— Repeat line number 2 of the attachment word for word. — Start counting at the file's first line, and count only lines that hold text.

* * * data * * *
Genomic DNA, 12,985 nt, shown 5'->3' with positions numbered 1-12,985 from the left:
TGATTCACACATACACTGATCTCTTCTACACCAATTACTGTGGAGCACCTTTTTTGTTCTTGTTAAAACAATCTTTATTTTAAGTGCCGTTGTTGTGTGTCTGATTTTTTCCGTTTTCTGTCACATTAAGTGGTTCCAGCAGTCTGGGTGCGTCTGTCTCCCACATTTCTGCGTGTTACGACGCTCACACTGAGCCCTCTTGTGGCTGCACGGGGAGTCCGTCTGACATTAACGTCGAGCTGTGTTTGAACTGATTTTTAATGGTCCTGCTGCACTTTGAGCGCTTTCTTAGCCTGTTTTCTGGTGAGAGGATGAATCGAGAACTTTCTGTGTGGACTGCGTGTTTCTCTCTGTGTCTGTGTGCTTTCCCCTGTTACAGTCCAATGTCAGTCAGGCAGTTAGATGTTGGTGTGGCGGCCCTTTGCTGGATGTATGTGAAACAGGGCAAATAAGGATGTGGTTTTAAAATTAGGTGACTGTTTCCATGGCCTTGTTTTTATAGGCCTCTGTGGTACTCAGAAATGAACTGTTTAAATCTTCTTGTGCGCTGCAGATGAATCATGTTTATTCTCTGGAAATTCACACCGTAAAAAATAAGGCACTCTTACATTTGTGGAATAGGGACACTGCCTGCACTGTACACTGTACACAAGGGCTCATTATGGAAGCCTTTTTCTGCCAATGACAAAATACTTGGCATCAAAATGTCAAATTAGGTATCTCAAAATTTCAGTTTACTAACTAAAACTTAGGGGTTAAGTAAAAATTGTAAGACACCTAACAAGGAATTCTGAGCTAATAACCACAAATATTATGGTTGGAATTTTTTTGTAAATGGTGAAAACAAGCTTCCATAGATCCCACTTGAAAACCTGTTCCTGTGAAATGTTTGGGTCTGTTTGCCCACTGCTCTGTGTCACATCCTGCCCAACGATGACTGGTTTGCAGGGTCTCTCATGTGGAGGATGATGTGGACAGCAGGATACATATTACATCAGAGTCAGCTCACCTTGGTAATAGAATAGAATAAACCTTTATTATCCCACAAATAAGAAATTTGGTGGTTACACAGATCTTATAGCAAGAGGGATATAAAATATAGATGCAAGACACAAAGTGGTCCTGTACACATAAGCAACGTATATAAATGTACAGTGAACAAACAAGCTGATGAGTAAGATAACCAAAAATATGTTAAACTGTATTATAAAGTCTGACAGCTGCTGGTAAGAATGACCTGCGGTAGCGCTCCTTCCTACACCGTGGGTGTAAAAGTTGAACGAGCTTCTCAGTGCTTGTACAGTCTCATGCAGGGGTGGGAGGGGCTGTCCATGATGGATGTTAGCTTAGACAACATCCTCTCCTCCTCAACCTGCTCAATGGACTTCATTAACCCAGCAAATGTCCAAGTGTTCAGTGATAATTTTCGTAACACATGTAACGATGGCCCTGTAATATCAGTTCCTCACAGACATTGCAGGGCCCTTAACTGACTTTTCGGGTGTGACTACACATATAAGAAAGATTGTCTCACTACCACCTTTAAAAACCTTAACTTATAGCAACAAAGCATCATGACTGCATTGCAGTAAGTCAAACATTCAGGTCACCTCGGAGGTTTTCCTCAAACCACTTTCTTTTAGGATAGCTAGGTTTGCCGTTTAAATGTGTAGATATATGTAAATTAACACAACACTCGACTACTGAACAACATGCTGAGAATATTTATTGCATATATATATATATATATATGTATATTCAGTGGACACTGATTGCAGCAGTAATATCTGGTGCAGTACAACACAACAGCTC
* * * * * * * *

TGATTCACACATACACTGATCTCTTCTACACCAATTACTGTGGAGCACCTTTTTTGTTCTTGTTAAAACAATCTTTATTTTAAGTGCCGTTGTTGTGTGTCTGATTTTTTCCGTTTTCTGTCACATTAAGTGGTTCCAGCAGTCTGGGTGCGTCTGTCTCCCACATTTCTGCGTGTTACGACGCTCACACTGAGCCCTCTTGTGGCTGCACGGGGAGTCCGTCTGACATTAACGTCGAGCTGTGTTTGAACTGATTTTTAATGGTCCTGCTGCACTTTGAGCGCTTTCTTAGCCTGTTTTCTGGTGAGAGGATGAATCGAGAACTTTCTGTGTGGACTGCGTGTTTCTCTCTGTGTCTGTGTGCTTTCCCCTGTTACAGTCCAATGTCAGTCAGGCAGTTAGATGTTGGTGTGGCGGCCCTTTGCTGGATGTATGTGAAACAGGGCAAATAAGGATGTGGTTTTAAAATTAGGTGACTGTTTCCATGGCCTTGTTTTTATAGGCCTCTGTGGTACTCAGAAATGAACTGTTTAAATCTTCTTGTGCGCTGCAGATGAATCATGTTTATTCTCTGGAAATTCACACCGTAAAAAATAAGGCACTCTTACATTTGTGGAATAGGGACACTGCCTGCACTGTACACTGTACACAAGGGCTCATTATGGAAGCCTTTTTCTGCCAATGACAAAATACTTGGCATCAAAATGTCAAATTAGGTATCTCAAAATTTCAGTTTACTAACTAAAACTTAGGGGTTAAGTAAAAATTGTAAGACACCTAACAAGGAATTCTGAGCTAATAACCACAAATATTATGGTTGGAATTTTTTTGTAAATGGTGAAAACAAGCTTCCATAGATCCCACTTGAAAACCTGTTCCTGTGAAATGTTTGGGTCTGTTTGCCCACTGCTCTGTGTCACATCCTGCCCAACGATGACTGGTTTGCAGGGTCTCTCATGTGGAGGATGATGTGGACAGCAGGATACATATTACATCAGAGTCAGCTCACCTTGGTAATAGAATAGAATAAACCTTTATTATCCCACAAATAAGAAATTTGGTGGTTACACAGATCTTATAGCAAGAGGGATATAAAATATAGATGCAAGACACAAAGTGGTCCTGTACACATAAGCAACGTATATAAATGTACAGTGAACAAACAAGCTGATGAGTAAGATAACCAAAAATATGTTAAACTGTATTATAAAGTCTGACAGCTGCTGGTAAGAATGACCTGCGGTAGCGCTCCTTCCTACACCGTGGGTGTAAAAGTTGAACGAGCTTCTCAGTGCTTGTACAGTCTCATGCAGGGGTGGGAGGGGCTGTCCATGATGGATGTTAGCTTAGACAACATCCTCTCCTCCTCAACCTGCTCAATGGACTTCATTAACCCAGCAAATGTCCAAGTGTTCAGTGATAATTTTCGTAACACATGTAACGATGGCCCTGTAATATCAGTTCCTCACAGACATTGCAGGGCCCTTAACTGACTTTTCGGGTGTGACTACACATATAAGAAAGATTGTCTCACTACCACCTTTAAAAACCTTAACTTATAGCAACAAAGCATCATGACTGCATTGCAGTAAGTCAAACATTCAGGTCACCTCGGAGGTTTTCCTCAAACCACTTTCTTTTAGGATAGCTAGGTTTGCCGTTTAAATGTGTAGATATATGTAAATTAACACAACACTCGACTACTGAACAACATGCTGAGAATATTTATTGCATATATATATATATATATATGTATATTCAGTGGACACTGATTGCAGCAGTAATATCTGGTGCAGTACAACACAACAGCTC